I find it interesting how Miles stated that case studies are not rational and therefore they are less scientific. Despite this view Yin points out that case studies can be conducted by either qualitative or quantitative methods. Yet, mixed-methods have been used in case studies, which yields positive results. If case studies are thought to be so unscientific then why are researchers using them? What could they possibly offer the field that the so-call scientific methods cannot? This reminds me of something Luker said about how canonical social scientists do not like methods that are unscientific in nature, which is why they do not study the phenomenon but rather the population being sampled.
Case studies can be explanatory, descriptive, and exploratory. It is safe to assume that based on this idea of what case studies are is why some researchers consider them to be unscientific. When one conducts several case studies he or she is looking for patterns amongst them to see if they have anything in common, which enables a well founded explanation for why or why not things seem to be this way. Case studies can be conducted using participation observation or ethnology but it can also use other methods to collect and analyze the data. They are beneficial for collecting data that requires open-ended questions that is limited to a particular research intent.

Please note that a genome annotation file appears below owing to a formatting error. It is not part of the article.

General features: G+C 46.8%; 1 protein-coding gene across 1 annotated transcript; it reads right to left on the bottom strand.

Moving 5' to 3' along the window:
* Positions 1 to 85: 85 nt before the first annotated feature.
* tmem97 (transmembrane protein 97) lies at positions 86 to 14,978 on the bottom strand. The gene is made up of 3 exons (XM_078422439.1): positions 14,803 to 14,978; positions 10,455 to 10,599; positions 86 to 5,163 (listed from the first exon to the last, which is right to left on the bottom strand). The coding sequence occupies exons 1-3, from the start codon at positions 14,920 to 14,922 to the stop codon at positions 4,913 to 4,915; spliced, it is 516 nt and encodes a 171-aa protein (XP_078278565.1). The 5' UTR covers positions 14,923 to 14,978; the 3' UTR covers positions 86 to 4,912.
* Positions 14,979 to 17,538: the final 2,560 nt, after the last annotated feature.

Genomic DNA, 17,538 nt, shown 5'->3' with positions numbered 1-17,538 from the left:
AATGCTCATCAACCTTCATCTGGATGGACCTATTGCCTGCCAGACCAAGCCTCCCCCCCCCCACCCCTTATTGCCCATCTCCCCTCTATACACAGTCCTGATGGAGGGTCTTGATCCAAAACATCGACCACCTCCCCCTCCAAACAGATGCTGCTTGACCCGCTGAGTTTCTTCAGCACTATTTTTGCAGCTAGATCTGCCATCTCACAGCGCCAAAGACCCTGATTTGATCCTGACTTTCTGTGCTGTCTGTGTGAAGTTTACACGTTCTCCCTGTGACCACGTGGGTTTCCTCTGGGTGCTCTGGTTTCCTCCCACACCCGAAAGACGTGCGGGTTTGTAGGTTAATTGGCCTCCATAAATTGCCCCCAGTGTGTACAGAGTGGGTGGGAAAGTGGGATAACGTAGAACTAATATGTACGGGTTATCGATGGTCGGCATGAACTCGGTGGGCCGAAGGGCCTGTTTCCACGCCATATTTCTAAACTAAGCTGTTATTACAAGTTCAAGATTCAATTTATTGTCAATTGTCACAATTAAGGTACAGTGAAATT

I like how Yin uses a detective analogy as a comparison to how a researcher would conduct a case study. Based on the data collected the researcher may have to adjust the theory or framework of the case study. The research tailors his or her decisions based on the relevancy of the data. In order to do so the researcher needs to take good notes and after the interview or observation is done he or she should quickly write down everything that took place to the best of his or her memory or else he or she will forget later down the road. This helps when one is completing the final research product, especially if it is several months after the data was collected.